The first journal entry is dated November 1, 1987
Beginning from an enormous desire to write—and then? Thoughts escape me like so many days, and where is the journal then?
My ears are clogged up from swimming and it’s hard to think.
The ostensible reason for this journal is my current crisis—J’s diagnosis. Was “La Plaie” a premonition? How much more difficult it will be to live the scenario, not having any control over the denouement. And how empty that story seems now. And here am I on these pages now, trying to objectify the experience. Since I wrote “I” in the short story, why not “he” here? “He is very sad, very confused. He sometimes looks at J when he is asleep and imagines him dead a second later. When will that moment come, he wonders? He is sometimes distraught in public places. He is on edge at work. But all in all he is holding himself together remarkably well. But he is only going through the motions. Going through them so well, that he doubts whether a single gesture of his is at all genuine. ‘I am a cliché.’ His imperfect modesty sometimes reminds him that he is not alone in this mess. But in his life he feels that he has had an immoderate share of the mess. How many ghosts can one man support, especially on a teacher’s salary? Well, we’ve seen repeating patterns before and we shall see yet some more. The well-seasoned survivor always plods on and, as Samuel Beckett wrote, only grieves for himself.
Autumn is here, and the weather is appreciably colder. The sun hasn’t warmed the ground for a few days.
“He returns to the front line—will he tarry on the way?”
~ ~ ~
From February 1993
A few years after her death, I found an old picture of my mother as a young woman. In that perfectly frozen moment in time, she is caught walking down a city street—probably in Manhattan for the weekend, on leave from the Nursing School in Manhattan. The photo reveals much about her which marriage and children and time robbed—her youth, hopefulness and courage. Feeling the burden of her memory was enough, I left the photograph behind, not knowing how much I might want it later.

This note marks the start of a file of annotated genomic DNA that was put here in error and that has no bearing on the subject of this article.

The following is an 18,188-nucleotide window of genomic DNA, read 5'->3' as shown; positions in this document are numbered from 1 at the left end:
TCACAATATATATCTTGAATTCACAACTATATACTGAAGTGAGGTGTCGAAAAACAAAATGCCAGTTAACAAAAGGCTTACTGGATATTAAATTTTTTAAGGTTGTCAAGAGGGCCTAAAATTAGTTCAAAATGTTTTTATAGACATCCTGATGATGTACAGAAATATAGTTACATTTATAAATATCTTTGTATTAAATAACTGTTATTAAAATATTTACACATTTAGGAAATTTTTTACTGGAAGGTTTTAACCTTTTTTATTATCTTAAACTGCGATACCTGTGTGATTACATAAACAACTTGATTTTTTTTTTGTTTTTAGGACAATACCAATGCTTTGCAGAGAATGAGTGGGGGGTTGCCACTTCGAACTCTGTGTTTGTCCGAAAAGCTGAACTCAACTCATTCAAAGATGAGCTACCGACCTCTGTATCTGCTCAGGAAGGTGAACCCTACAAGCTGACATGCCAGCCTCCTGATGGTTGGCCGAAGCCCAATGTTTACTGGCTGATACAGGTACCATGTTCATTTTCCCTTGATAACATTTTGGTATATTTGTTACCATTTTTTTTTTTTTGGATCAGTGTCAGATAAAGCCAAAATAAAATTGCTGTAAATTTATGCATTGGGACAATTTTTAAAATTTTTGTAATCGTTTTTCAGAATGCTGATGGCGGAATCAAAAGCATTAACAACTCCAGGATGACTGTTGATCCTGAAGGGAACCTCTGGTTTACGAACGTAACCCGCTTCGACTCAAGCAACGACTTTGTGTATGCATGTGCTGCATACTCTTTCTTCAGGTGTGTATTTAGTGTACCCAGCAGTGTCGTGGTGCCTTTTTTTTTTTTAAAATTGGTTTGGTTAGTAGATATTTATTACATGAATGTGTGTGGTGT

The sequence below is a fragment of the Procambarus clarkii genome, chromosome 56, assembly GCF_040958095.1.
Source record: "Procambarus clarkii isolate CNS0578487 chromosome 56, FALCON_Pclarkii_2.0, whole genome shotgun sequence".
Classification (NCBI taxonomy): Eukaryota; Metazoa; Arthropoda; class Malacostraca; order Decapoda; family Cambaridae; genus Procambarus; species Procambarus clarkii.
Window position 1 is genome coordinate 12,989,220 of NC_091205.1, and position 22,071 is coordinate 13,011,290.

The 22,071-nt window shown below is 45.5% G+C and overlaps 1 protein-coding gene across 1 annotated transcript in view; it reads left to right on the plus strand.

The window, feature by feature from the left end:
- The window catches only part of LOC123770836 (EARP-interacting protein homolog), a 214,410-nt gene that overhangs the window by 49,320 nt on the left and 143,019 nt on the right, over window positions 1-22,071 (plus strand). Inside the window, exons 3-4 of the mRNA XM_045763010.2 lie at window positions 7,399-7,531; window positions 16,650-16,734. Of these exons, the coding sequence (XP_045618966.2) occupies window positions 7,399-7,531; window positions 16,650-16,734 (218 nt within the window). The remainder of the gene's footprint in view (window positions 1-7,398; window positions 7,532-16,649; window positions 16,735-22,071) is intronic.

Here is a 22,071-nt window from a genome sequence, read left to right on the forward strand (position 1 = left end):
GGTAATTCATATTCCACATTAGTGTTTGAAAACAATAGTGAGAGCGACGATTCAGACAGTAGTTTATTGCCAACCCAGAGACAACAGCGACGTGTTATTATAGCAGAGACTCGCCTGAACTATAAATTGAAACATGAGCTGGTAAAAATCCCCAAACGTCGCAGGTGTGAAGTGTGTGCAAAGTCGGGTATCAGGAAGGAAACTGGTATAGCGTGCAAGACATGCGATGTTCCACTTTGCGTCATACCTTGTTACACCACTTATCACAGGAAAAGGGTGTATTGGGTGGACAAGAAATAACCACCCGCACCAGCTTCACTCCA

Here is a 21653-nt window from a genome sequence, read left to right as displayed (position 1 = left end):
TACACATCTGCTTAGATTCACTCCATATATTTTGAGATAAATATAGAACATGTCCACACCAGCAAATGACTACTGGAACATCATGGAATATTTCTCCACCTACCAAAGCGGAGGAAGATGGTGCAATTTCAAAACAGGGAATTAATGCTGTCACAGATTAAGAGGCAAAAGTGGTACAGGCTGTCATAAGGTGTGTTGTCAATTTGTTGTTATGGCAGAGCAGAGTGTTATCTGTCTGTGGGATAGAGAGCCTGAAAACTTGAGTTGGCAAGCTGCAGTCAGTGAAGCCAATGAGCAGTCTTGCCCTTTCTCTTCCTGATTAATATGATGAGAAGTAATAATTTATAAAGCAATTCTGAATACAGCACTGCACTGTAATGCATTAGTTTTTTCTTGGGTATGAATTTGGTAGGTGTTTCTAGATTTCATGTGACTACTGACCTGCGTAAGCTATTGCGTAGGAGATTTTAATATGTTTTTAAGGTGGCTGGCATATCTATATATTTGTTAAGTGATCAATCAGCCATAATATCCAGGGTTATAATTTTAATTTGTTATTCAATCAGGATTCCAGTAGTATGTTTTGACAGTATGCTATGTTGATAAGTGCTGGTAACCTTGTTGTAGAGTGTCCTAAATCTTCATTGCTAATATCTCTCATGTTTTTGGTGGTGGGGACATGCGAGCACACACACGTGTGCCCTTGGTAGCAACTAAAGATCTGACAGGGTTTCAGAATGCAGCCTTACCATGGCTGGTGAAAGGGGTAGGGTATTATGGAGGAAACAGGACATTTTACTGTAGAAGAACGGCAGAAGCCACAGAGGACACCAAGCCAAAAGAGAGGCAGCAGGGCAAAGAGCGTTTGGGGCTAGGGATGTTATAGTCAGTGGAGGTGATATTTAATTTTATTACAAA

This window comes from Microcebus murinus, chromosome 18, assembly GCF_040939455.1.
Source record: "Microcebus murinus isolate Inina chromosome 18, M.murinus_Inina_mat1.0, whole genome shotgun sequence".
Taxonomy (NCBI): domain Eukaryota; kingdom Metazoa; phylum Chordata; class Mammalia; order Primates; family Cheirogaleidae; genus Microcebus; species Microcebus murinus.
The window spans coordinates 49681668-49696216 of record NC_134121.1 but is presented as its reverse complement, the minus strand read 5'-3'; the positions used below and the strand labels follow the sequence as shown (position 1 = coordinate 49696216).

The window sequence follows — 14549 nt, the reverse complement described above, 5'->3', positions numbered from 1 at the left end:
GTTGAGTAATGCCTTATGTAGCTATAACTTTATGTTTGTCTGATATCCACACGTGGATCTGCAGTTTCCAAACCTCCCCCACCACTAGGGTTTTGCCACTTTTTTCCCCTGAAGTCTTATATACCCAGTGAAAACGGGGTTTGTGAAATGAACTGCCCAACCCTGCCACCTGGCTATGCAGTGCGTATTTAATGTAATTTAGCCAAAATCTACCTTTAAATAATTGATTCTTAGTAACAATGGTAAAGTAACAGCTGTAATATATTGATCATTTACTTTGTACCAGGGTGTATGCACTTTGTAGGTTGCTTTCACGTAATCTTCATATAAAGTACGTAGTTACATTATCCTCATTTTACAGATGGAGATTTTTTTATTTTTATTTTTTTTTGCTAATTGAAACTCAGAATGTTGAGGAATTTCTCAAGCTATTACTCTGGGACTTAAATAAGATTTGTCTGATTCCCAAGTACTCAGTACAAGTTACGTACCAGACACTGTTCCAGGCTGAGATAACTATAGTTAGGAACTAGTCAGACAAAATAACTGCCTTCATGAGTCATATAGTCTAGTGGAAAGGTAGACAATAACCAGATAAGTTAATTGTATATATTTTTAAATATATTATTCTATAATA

Years went by after my abandoning the photo to a box of relics in my sister’s possession. The house where I’d grown up, and where my mother died, was torn down and replaced by a garish condominium development. Seeing the changes on that property reminded me of my abandonment of the photo—I had run away from an artifact, foolishly believing that memory was more than enough, only to find that those pieces of physical, tangible memories could wound me by their vanishing as much as any memory by its endurance. All evidence of my mother’s existence was vanishing, and I would follow in its wake.
Although the women in that now demolished house did indeed die, the young woman in the photo remained alive; at first dormant in the recesses of my conscience for many years, she patiently waited for her encounter with her unsuspecting son.
We lived through an age of terrible sadness, but
slowly reopened our eyes one day to discover
a new age of grace.
We lived through a time of terrible sadness,
and yet, somehow, after the grieving and regret,
we were able to wake up one fine morning, knowing
that the worst was over and the best just beyond
I cannot tell my story in fine and fancy language because I didn’t get that kind of education, but since my young days I’ve had the habit of sorting my ideas out on paper. I’d write a letter to a friend who had moved away, and somehow just my describing one old thing or another would help me see it all more clearly. When I first went to work I was too tired at night to write even a post card.
I cannot tell my story in fine and fancy language because I did not receive that kind of education. The priest here told me that keeping a journal might help me put my thoughts in order and find the best way to pray for forgiveness.
~ ~ ~
And the last journal entry, dated August 15, 1994
“Hum a few bars and fake it.”